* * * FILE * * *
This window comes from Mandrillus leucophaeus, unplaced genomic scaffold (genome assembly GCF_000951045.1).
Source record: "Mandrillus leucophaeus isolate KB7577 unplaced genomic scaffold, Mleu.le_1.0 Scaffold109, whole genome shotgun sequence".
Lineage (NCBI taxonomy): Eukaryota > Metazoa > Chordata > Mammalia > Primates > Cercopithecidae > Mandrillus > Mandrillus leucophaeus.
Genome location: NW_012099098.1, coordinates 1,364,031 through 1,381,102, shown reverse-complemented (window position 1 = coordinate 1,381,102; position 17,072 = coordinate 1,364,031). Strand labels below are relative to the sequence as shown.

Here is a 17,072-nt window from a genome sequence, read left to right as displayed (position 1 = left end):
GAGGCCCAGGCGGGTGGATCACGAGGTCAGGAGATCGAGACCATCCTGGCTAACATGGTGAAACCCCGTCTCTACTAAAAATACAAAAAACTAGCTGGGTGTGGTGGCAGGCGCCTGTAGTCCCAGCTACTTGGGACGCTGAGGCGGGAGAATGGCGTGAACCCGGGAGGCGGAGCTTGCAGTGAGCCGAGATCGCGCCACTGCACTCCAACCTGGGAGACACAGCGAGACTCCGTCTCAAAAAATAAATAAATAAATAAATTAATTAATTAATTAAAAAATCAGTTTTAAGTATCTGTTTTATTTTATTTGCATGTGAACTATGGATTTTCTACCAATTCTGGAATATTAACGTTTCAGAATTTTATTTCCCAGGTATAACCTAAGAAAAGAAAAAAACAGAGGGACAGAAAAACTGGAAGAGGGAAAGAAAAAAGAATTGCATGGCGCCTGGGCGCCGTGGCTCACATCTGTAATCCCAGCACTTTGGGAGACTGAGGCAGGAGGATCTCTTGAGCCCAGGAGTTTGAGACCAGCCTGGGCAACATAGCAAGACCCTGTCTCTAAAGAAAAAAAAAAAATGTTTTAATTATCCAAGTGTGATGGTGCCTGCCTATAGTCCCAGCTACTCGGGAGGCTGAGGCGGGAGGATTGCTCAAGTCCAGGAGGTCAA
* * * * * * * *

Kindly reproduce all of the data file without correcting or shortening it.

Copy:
This window comes from Mandrillus leucophaeus, unplaced genomic scaffold (genome assembly GCF_000951045.1).
Source record: "Mandrillus leucophaeus isolate KB7577 unplaced genomic scaffold, Mleu.le_1.0 Scaffold109, whole genome shotgun sequence".
Lineage (NCBI taxonomy): Eukaryota > Metazoa > Chordata > Mammalia > Primates > Cercopithecidae > Mandrillus > Mandrillus leucophaeus.
Genome location: NW_012099098.1, coordinates 1,364,031 through 1,381,102, shown reverse-complemented (window position 1 = coordinate 1,381,102; position 17,072 = coordinate 1,364,031). Strand labels below are relative to the sequence as shown.

Here is a 17,072-nt window from a genome sequence, read left to right as displayed (position 1 = left end):
GAGGCCCAGGCGGGTGGATCACGAGGTCAGGAGATCGAGACCATCCTGGCTAACATGGTGAAACCCCGTCTCTACTAAAAATACAAAAAACTAGCTGGGTGTGGTGGCAGGCGCCTGTAGTCCCAGCTACTTGGGACGCTGAGGCGGGAGAATGGCGTGAACCCGGGAGGCGGAGCTTGCAGTGAGCCGAGATCGCGCCACTGCACTCCAACCTGGGAGACACAGCGAGACTCCGTCTCAAAAAATAAATAAATAAATAAATTAATTAATTAATTAAAAAATCAGTTTTAAGTATCTGTTTTATTTTATTTGCATGTGAACTATGGATTTTCTACCAATTCTGGAATATTAACGTTTCAGAATTTTATTTCCCAGGTATAACCTAAGAAAAGAAAAAAACAGAGGGACAGAAAAACTGGAAGAGGGAAAGAAAAAAGAATTGCATGGCGCCTGGGCGCCGTGGCTCACATCTGTAATCCCAGCACTTTGGGAGACTGAGGCAGGAGGATCTCTTGAGCCCAGGAGTTTGAGACCAGCCTGGGCAACATAGCAAGACCCTGTCTCTAAAGAAAAAAAAAAAATGTTTTAATTATCCAAGTGTGATGGTGCCTGCCTATAGTCCCAGCTACTCGGGAGGCTGAGGCGGGAGGATTGCTCAAGTCCAGGAGGTCAA